Week 8 Learning Activities
Actions for Week 8 Learning Activities
Includes assessment. Must post first.
Learning Activity #1
Share your thoughts on this course and what you learned, specifically how it might help you in developing your start-up business/growing your existing business. Failure to post this week will result in a zero for participation.
Learning Activity #2
Motivational Video: Never Give Up!
Business Plan
Instructions
Business Plan
The final project requires you to develop a comprehensive business plan. This plan should be a working document on how to establish or acquire and operate a business venture.
Required Elements to include in the Business Plan:
• Cover all basic matters, including a description of the business and products/services to be offered, identification of target markets, and analysis of competition. The project will consist of a completed business plan for your real or imaginary business venture. Although there are different types of enterprises, there are commonalities among all. These should be reflected in the following sections:
• there are commonalities among all. These should be reflected in the following sections:
Ø introductory letter
Ø executive summary
Ø statement of objectives
Ø background
Business Plan
The final project requires you to develop a comprehensive business plan. This plan should be a working document on how to establish or acquire and operate a business venture.
Required Elements to include in the Business Plan:
• Cover all basic matters, including a description of the business and products/services to be offered, identification of target markets, and analysis of competition. The project will consist of a completed business plan for your real or imaginary business venture. Although there are different types of enterprises, there are commonalities among all. These should be reflected in the following sections:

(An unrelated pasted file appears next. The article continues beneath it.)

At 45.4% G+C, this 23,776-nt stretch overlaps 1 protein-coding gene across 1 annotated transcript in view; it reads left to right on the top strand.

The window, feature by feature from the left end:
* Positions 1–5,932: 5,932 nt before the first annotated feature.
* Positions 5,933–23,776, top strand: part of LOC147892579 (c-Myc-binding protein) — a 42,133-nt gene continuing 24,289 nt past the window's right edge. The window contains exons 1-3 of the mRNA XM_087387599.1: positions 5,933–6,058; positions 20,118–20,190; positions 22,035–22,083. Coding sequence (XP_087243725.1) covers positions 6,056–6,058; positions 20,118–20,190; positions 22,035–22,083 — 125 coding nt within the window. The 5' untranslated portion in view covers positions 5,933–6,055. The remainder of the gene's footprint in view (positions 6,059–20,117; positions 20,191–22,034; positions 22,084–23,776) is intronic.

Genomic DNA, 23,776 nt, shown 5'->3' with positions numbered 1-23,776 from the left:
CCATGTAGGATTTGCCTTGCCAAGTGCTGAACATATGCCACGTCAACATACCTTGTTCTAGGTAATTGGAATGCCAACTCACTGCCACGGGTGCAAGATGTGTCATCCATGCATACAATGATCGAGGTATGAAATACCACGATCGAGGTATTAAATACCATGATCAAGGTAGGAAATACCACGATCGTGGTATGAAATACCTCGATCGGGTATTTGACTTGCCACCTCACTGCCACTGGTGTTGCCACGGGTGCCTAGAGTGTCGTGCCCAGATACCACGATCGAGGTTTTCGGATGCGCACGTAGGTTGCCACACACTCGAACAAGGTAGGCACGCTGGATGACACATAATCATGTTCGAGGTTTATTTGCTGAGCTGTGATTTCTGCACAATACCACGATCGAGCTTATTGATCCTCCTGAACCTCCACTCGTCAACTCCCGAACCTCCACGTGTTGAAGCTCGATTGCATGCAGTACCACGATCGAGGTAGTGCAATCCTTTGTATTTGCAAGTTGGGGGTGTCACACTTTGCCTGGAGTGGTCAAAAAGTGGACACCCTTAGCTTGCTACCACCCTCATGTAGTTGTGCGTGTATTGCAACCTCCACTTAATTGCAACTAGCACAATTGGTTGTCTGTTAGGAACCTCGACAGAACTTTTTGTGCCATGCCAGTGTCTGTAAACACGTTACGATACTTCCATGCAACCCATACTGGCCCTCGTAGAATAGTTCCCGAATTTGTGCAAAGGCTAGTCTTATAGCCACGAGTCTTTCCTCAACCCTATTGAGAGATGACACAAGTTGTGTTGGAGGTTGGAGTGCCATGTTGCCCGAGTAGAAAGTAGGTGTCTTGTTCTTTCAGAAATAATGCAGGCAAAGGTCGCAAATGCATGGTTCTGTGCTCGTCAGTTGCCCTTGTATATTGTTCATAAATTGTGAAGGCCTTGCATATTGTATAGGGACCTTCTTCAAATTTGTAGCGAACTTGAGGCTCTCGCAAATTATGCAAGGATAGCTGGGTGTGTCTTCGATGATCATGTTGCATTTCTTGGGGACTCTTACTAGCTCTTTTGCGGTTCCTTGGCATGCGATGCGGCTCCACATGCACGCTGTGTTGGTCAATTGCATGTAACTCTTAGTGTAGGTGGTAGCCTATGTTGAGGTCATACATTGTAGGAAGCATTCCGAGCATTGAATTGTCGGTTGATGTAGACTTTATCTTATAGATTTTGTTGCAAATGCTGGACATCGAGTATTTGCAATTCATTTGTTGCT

Ø introductory letter
Ø executive summary
Ø statement of objectives
Ø background
Ø technical description of product/service
Ø marketing strategy
Ø market data
Ø selling tactics
Ø operations plan
Ø financial data
Ø management plan
Ø human resources plan
Ø conclusions
• Grading will be based on content, comprehensiveness, organization, packaging, grammar, mechanics, and timely submission.
• You may consult with fellow students, use outside sources, or discuss portions of the project in detail with instructor
• The final paper, however, must be your original work.
Required Formatting of Paper:
• Must be typewritten and neatly packaged in a form presentable to a financial institution or investor.
• As some businesses are more complex, no specified number of pages is required. The key is to ensure that all critical portions of the plan are covered in sufficient detail to portray in-depth thought and effort. Some areas may not apply to all businesses.
• Financial statements are important, and you are expected to provide pro forma balance sheets, income statements, break-even analyses, and cash flow projections.
• You should decide early in the course what type of business the plan will involve, as high-quality plans cannot be developed in a short time.
• You should get an early start to perform the research and to prepare a paper that covers all aspects of a business plan.
• Your business plans must be submitted on the date indicated in the course schedule to be eligible for full credit. Plans received after the due date will only be eligible for full credit if the reason for lateness is based on an emergency or otherwise approved by instructor before the due date.
Attachments
Develop the business and marketing strategy for your business plan using the guidance provided below.
Business Strategy:
A. Desired image and position in market
B. SWOT Analysis
C. Competitive Strategy
Marketing Strategy:
a. Target Market
b. Customers’ motivation to buy
c. Market size and trends
d. Advertising and promotion
e. Pricing
f. Distribution strategy (if applicable
Submit your Business Plan progressto your gradebook for review.
Read the attached “True Body Products” Case “Should a Small Company Extend Its Product Line to Satisfy a Key Consumer?”
Answer the 4 questions in the case.
Attach your answer in MS word format to Case Study 2 folder in your gradebook.
1 Should Shade introduce scented soaps to True Body’s product line? Explain?
Q.2 what steps should Shade take to increase the in-store shelf space of True Body’s products?
Q.3 Given Shade’s vision for her company (soaps that are all-natural, unscented, and affordable), do you think that her concerns over the proposed higher prices that Whole Foods would charge for her unscented soaps are justified? Explain.
Case 3 True Body Products